Diana 300R repeating underlever: Part 1

by B.B. Pelletier

Vince is back with 2-part blog about another gun he’s repaired. I get a lot out of Vince’s guest blogs because he gets to play with and repair guns that I don’t have! I learn a lot and I’m glad to see that there’s someone who can do such fine work and be incredibly resourceful at the same time. He sets the standard high. For those of us who don’t work on airguns, it’s just nice to know that there’s someone this good who does.

If you’d like to write a guest post for this blog, please email us.

Bloggers must be proficient in the simple html that Blogger software uses, know how to take clear photos and size them for the internet (if their post requires them), and they must use proper English. We’ll edit each submission, but we won’t work on any submission that contains gross misspellings and/or grammatical errors.

by Vince

Guys know the type. Pretty to look at, but not overly flashy. Demure, faithfully consistent, does just about everything she promises to do, never lets you down, very forgiving and seems to be just about the perfect partner for a lifelong commitment.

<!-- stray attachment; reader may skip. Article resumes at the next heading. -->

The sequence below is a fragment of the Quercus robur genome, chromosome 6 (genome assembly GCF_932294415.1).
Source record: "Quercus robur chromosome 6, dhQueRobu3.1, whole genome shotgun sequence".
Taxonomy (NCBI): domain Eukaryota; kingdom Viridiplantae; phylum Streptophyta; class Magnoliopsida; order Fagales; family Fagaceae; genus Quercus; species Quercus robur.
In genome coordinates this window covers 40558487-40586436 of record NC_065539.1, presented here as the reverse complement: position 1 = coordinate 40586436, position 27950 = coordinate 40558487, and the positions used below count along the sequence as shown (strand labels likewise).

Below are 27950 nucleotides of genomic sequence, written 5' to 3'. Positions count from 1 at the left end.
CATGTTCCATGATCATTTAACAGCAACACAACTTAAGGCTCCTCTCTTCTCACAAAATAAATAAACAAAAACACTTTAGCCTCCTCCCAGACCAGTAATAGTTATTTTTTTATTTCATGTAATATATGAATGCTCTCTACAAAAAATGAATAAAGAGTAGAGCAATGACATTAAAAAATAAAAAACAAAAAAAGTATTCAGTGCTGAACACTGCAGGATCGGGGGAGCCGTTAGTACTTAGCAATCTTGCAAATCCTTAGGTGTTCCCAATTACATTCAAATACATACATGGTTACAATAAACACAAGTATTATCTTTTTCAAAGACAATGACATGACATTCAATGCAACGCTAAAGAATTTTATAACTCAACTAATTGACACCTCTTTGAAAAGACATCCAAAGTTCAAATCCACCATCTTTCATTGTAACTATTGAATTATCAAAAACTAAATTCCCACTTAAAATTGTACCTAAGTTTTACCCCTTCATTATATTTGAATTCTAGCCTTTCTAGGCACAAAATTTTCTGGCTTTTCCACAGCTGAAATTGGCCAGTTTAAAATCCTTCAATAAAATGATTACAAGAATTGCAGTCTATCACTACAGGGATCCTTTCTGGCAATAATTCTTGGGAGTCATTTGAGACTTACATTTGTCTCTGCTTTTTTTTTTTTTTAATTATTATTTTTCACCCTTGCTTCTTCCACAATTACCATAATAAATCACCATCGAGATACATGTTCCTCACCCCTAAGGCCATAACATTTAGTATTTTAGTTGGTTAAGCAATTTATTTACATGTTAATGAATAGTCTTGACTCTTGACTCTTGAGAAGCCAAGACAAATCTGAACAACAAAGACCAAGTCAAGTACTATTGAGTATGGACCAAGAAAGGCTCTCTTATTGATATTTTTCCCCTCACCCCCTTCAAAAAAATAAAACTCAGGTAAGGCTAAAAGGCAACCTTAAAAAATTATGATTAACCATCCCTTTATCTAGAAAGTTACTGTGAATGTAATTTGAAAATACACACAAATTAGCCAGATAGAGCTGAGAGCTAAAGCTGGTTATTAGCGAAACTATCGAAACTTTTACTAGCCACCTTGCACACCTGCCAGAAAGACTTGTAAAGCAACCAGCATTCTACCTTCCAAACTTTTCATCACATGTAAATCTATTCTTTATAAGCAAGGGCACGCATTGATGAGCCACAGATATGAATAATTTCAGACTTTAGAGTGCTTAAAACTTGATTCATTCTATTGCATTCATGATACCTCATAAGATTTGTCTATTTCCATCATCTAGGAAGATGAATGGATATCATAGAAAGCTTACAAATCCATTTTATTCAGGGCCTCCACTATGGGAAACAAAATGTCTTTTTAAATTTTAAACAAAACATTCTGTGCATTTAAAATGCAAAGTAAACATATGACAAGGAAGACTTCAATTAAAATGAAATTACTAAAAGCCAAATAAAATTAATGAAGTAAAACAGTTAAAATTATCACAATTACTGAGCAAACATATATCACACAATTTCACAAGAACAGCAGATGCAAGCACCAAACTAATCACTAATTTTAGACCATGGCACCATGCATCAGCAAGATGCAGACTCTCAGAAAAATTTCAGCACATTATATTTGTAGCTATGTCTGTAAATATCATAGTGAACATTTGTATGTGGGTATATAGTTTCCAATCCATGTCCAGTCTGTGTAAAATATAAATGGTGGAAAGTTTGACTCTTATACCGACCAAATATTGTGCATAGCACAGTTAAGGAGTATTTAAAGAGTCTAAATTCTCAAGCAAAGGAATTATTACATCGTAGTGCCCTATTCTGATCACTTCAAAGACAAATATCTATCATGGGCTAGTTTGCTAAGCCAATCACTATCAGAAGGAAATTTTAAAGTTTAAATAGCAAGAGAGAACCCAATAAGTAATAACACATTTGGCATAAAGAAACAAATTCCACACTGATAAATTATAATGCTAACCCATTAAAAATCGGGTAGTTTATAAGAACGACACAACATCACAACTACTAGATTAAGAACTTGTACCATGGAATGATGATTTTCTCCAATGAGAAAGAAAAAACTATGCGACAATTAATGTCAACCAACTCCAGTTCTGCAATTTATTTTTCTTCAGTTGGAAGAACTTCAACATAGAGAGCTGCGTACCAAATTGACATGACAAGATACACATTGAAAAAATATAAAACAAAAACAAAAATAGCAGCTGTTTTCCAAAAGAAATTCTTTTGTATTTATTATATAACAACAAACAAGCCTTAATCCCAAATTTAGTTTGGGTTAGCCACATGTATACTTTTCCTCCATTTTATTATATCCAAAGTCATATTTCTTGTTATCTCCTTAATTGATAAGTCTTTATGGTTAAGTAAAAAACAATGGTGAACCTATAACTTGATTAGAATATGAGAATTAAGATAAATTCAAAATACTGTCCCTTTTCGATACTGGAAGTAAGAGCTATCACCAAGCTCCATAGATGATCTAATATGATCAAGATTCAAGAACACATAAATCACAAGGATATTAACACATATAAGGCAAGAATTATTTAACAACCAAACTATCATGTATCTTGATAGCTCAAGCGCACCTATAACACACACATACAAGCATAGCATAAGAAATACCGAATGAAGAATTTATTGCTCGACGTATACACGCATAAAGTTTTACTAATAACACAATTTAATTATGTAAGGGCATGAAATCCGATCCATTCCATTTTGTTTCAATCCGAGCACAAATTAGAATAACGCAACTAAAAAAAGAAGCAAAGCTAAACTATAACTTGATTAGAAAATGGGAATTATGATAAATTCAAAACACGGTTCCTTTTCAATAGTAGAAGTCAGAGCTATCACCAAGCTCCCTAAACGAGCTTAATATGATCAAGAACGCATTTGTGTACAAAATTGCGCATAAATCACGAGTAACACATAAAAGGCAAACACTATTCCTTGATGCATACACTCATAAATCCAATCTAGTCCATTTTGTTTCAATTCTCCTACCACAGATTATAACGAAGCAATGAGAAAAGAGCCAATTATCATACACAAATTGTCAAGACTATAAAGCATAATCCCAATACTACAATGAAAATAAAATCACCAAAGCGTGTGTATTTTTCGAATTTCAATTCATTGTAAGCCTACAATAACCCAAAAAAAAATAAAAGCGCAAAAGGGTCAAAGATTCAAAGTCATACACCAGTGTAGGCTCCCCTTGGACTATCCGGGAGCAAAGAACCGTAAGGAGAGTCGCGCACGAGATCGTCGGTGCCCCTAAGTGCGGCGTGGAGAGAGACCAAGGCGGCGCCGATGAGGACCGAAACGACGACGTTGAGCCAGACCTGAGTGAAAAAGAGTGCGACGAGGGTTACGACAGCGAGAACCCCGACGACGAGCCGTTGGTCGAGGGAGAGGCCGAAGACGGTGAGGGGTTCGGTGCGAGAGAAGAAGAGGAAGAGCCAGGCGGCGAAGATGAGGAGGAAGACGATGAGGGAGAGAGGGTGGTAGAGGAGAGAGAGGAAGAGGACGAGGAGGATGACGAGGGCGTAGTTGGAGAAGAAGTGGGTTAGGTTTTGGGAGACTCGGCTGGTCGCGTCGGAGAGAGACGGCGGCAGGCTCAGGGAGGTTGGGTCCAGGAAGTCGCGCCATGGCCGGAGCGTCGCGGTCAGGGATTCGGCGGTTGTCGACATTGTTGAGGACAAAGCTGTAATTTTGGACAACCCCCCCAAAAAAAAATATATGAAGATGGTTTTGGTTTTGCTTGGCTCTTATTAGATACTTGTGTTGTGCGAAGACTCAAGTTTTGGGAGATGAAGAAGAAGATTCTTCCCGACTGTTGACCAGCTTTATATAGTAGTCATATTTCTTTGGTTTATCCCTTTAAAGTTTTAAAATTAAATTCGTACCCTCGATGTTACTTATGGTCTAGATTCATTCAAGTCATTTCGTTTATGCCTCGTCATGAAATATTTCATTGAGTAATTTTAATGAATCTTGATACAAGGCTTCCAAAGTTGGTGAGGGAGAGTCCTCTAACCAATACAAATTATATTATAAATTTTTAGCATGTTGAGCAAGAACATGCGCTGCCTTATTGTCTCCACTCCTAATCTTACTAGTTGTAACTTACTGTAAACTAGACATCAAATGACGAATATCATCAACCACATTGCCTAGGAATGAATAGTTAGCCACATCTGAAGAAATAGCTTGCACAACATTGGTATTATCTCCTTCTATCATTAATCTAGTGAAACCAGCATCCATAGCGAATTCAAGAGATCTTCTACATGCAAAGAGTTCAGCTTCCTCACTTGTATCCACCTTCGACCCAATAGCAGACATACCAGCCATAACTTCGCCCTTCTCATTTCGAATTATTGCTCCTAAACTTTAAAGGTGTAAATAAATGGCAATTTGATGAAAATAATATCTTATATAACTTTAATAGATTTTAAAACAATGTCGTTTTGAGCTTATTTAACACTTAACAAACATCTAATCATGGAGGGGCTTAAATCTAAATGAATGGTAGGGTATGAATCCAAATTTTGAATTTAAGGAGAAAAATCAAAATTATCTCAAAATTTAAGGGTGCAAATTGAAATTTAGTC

Then it happens. One small misstep — one slight slip of the mind, an apparently insignificant momentary lapse in judgment or prudence, and BAM! It’s all over. The relationship lies in pieces, the damage is done, and the joy of newfound attraction is gone forever. IF ONLY YOU HAD KNOWN!

Well, after this article YOU WILL KNOW! And, fortunately, it doesn’t have to end this way. One can, indeed, live quite happily with the Diana 300R repeating underlever.

Repeater… the “holy grail,” in a sense, of better air rifles. A repeater that takes all pellets. A repeater that sacrifices nothing in accuracy. A repeater that’s easy to load and doesn’t misfeed and doesn’t mangle pellets. A repeater that…well, you get the idea.